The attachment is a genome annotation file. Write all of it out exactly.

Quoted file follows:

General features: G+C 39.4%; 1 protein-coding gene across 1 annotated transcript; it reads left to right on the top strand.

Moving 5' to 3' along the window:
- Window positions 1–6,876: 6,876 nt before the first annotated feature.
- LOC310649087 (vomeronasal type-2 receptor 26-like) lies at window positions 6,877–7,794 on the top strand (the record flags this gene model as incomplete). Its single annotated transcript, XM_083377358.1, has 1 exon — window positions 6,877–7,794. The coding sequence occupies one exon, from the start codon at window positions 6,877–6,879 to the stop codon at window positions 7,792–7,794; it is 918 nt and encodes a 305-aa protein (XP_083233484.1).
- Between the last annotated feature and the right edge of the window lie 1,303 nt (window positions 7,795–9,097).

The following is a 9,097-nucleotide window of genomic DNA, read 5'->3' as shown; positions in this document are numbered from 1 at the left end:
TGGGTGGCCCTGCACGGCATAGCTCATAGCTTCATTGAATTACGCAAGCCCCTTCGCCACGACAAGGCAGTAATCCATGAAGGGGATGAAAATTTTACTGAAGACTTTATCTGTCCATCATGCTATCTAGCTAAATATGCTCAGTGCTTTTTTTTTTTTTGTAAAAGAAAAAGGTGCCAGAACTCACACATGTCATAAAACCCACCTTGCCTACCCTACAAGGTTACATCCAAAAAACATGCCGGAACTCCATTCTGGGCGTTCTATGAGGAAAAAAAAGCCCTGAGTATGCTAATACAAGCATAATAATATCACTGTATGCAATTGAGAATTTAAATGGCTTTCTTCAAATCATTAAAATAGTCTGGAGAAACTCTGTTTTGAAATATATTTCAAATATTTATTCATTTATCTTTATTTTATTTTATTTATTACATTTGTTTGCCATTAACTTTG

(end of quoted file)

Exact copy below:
General features: G+C 39.4%; 1 protein-coding gene across 1 annotated transcript; it reads left to right on the top strand.

Moving 5' to 3' along the window:
- Window positions 1–6,876: 6,876 nt before the first annotated feature.
- LOC310649087 (vomeronasal type-2 receptor 26-like) lies at window positions 6,877–7,794 on the top strand (the record flags this gene model as incomplete). Its single annotated transcript, XM_083377358.1, has 1 exon — window positions 6,877–7,794. The coding sequence occupies one exon, from the start codon at window positions 6,877–6,879 to the stop codon at window positions 7,792–7,794; it is 918 nt and encodes a 305-aa protein (XP_083233484.1).
- Between the last annotated feature and the right edge of the window lie 1,303 nt (window positions 7,795–9,097).

The following is a 9,097-nucleotide window of genomic DNA, read 5'->3' as shown; positions in this document are numbered from 1 at the left end:
TGGGTGGCCCTGCACGGCATAGCTCATAGCTTCATTGAATTACGCAAGCCCCTTCGCCACGACAAGGCAGTAATCCATGAAGGGGATGAAAATTTTACTGAAGACTTTATCTGTCCATCATGCTATCTAGCTAAATATGCTCAGTGCTTTTTTTTTTTTTGTAAAAGAAAAAGGTGCCAGAACTCACACATGTCATAAAACCCACCTTGCCTACCCTACAAGGTTACATCCAAAAAACATGCCGGAACTCCATTCTGGGCGTTCTATGAGGAAAAAAAAGCCCTGAGTATGCTAATACAAGCATAATAATATCACTGTATGCAATTGAGAATTTAAATGGCTTTCTTCAAATCATTAAAATAGTCTGGAGAAACTCTGTTTTGAAATATATTTCAAATATTTATTCATTTATCTTTATTTTATTTTATTTATTACATTTGTTTGCCATTAACTTTG